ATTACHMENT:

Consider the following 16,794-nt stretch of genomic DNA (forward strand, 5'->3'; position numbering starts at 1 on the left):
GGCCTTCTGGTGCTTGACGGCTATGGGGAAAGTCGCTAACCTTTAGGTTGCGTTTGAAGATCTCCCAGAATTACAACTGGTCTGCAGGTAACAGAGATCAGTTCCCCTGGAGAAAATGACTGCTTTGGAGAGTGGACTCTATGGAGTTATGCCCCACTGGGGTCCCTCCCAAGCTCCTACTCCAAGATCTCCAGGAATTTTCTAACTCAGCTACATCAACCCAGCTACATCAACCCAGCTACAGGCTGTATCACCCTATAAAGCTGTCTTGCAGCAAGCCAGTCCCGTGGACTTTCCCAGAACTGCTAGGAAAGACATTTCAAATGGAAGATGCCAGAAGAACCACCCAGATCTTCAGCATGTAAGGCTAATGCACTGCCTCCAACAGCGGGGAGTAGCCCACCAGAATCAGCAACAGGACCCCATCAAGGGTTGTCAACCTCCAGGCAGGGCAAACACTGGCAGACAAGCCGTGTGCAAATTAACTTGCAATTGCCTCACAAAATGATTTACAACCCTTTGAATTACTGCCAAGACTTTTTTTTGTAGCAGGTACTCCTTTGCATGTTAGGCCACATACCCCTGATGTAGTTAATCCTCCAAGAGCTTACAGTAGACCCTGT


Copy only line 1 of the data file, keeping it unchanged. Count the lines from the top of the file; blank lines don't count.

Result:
Consider the following 16,794-nt stretch of genomic DNA (forward strand, 5'->3'; position numbering starts at 1 on the left):